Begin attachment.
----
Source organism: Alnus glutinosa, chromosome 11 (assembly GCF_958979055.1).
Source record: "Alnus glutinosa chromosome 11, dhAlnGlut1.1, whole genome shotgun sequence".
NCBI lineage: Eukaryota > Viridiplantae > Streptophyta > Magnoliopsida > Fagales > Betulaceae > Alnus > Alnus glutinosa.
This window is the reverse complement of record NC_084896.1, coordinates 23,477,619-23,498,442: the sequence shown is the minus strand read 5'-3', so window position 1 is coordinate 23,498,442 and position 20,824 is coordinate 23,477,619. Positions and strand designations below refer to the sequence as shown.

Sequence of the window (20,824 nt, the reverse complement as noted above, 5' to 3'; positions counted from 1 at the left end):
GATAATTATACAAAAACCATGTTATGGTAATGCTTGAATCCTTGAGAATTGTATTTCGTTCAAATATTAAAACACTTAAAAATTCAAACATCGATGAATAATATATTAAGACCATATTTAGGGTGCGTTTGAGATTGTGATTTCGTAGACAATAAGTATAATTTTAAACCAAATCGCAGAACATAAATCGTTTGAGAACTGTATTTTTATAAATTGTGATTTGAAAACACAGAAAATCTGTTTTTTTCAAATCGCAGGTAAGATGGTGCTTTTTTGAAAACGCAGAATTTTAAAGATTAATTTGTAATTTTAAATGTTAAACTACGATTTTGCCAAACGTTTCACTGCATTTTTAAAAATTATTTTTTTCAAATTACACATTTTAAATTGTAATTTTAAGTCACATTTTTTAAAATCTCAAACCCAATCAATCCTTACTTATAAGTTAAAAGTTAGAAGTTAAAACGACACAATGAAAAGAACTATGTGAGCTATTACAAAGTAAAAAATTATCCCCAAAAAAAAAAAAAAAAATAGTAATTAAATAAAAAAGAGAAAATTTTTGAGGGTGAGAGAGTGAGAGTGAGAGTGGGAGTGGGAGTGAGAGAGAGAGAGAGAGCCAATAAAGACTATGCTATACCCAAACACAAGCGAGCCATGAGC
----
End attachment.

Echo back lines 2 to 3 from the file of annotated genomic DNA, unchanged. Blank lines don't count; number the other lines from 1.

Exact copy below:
Source record: "Alnus glutinosa chromosome 11, dhAlnGlut1.1, whole genome shotgun sequence".
NCBI lineage: Eukaryota > Viridiplantae > Streptophyta > Magnoliopsida > Fagales > Betulaceae > Alnus > Alnus glutinosa.